You see, the Neriah who appears in this movie is all-natural. Oh, sure, she's got about five cans worth of hairspray in her hair, but everything else is pure Neriah.


Actually, upon further inspection, the reason Neriah's hair looks so big has nothing to do with chemicals. No, the reason it looks so big is because she employs scrunchies in ways their designers clearly did not foresee. It's true, some of the folks who work at the scrunchie laboratories over in Scrunchie Valley predicted that some people might employ their scrunchies in ways they did not intend, but their concerns were not given much credence by the scrunchie bigwigs.


Well, judging by the manner which the throngs of thong-wearing bimbos who appear in this movie are deploying their scrunchies, it would seem that all bets are off when it comes to scrunchie usage.


Somehow managing to convince Jack to let Melissa and her bikini-clad pals come work for him, his once drab car wash is quickly turned into a successful business where fun and frivolity rule supreme.


Proving, despite my inherent gayness, that my taste in women is impeccable, Neriah Davis' Rita is the one put in charge of luring drivers into the car wash.


Standing on the side of road, Rita beckons cars into the car wash simply by using a series of gesturing motions.


In order to come across as a real movie, a stuffy lawyer character is added to the mix. Threatening to close down the car wash for being lewd and lascivious (in addition to that, Rita causes close to forty fender benders), the assistant district attorney gets all up in Jack's grill. Luckily, Melissa has a lawyer friend named Bobby Canova (Kimberly Bee), who shows up just in time to put the prudish ADA in his place.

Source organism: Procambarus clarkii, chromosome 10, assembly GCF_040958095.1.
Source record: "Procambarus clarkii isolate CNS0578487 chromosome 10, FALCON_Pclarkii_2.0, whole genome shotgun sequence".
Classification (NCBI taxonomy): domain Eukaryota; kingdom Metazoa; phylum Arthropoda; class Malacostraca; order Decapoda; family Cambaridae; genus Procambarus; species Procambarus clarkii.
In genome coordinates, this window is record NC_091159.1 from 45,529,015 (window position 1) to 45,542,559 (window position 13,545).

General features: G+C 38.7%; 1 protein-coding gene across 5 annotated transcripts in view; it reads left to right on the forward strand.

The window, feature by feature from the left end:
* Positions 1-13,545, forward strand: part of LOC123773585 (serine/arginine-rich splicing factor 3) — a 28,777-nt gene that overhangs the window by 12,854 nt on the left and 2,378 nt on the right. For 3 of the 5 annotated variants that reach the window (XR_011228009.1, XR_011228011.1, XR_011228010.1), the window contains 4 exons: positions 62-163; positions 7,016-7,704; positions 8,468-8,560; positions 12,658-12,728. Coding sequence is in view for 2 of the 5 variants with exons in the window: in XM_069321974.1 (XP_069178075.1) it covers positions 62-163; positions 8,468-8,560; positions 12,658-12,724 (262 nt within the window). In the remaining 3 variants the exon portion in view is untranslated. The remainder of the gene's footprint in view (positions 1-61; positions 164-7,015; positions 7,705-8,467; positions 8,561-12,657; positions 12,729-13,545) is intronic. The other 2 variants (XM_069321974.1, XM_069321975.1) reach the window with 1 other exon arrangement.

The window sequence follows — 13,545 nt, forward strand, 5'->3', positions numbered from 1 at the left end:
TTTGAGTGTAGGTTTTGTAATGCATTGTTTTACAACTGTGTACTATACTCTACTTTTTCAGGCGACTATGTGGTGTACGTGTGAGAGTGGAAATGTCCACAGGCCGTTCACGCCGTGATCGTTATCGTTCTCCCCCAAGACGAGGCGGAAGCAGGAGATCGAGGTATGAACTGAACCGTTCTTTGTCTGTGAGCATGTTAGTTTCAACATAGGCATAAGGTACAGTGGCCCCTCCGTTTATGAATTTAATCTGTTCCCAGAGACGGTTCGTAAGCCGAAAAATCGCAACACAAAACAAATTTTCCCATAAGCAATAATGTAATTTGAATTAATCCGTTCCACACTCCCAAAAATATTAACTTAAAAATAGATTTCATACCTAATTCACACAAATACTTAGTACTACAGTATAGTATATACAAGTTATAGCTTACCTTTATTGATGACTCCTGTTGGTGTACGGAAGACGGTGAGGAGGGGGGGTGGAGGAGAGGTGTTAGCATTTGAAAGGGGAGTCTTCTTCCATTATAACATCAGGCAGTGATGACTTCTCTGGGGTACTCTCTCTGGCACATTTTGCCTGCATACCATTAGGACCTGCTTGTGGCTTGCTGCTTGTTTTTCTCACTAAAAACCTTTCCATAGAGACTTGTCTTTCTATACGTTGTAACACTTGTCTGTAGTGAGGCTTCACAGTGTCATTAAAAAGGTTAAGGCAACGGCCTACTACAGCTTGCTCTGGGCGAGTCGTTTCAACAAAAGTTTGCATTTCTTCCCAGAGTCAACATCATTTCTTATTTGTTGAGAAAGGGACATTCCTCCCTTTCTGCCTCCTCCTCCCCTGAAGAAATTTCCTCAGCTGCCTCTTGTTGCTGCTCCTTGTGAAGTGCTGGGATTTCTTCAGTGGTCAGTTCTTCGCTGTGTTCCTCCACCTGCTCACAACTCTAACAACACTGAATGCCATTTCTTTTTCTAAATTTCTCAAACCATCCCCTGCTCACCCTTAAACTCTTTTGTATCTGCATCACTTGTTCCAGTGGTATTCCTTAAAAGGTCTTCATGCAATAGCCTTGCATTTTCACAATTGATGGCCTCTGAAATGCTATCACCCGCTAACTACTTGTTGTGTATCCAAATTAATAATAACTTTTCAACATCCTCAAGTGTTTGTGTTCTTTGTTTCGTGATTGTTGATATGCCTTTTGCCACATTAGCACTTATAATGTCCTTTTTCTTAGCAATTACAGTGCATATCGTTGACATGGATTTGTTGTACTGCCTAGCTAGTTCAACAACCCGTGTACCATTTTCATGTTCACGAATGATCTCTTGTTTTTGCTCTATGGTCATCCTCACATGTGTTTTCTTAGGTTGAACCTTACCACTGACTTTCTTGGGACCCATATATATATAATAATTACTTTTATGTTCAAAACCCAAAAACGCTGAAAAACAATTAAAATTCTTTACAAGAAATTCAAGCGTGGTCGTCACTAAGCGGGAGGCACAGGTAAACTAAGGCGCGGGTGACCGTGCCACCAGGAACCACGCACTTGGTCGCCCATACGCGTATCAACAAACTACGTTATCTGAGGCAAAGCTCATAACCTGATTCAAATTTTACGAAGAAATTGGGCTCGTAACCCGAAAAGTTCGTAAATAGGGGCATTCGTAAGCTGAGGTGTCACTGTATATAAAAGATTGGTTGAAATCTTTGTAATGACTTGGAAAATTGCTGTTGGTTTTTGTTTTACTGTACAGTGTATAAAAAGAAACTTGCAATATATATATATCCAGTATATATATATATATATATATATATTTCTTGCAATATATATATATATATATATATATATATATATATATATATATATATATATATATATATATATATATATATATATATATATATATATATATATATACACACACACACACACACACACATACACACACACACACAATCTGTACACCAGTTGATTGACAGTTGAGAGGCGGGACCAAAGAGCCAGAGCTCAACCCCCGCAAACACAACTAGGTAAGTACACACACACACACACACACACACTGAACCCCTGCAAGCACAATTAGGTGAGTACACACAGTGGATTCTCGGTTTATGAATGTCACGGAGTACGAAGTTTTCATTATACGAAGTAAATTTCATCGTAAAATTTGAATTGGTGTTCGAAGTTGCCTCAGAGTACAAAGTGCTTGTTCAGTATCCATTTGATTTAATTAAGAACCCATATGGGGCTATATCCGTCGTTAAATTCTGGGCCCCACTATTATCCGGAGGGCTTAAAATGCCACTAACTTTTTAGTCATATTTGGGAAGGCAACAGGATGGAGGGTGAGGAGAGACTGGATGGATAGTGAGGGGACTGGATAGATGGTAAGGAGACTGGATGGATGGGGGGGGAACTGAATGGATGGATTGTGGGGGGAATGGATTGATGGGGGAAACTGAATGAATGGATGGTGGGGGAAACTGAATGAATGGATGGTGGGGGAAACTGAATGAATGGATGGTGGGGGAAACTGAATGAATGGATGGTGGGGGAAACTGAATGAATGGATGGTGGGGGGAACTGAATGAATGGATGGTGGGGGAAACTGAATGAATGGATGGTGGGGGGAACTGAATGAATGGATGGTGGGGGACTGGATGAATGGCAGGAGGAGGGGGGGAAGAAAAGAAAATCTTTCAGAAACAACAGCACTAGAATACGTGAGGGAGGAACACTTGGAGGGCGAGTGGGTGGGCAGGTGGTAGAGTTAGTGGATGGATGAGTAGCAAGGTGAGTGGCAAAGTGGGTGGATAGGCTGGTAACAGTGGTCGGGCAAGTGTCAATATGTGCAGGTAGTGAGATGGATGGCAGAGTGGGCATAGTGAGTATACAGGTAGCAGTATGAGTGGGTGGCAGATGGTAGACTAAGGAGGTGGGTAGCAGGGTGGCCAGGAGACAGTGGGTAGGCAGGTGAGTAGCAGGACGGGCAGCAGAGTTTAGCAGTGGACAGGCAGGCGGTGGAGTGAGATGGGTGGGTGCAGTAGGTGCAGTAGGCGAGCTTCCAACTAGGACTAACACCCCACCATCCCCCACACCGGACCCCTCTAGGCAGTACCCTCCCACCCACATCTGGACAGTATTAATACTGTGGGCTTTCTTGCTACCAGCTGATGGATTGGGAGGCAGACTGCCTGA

When I saw that Bobby was wearing stockings underneath her lawyerin' clothes, I thought to myself: If I don't see the tops of her stockings by the time this movie is over, I'm going to be pretty upset.


Well, not only do we get to see the top of her black hold-up stockings, we also get a glimpse of the stocking tops attached to the wife of a prudish judge. And to think, we all have Amy to thank for this, as her inability to control a vacuum hose is the reason so many stocking tops were revealed in this film.


Correct me if I'm wrong, but I think The Bikini Carwash Company holds the record for having the most montages in movie history. Seriously, the movie is barely an hour, yet it must contain at least eight montages. And each montage features a song by Shake City and Newhaven, bands who produce bowling alley-quality hair metal.


Realizing that their film is barely an hour long, Ed Hansen and Buck Flower decide to include a five minute photo montage at the end of the movie to pad things out. And like every other montage featured in this movie, a pre-op Neriah Davis blows all the other women out of the water with her natural, scrunchie-enhanced beauty.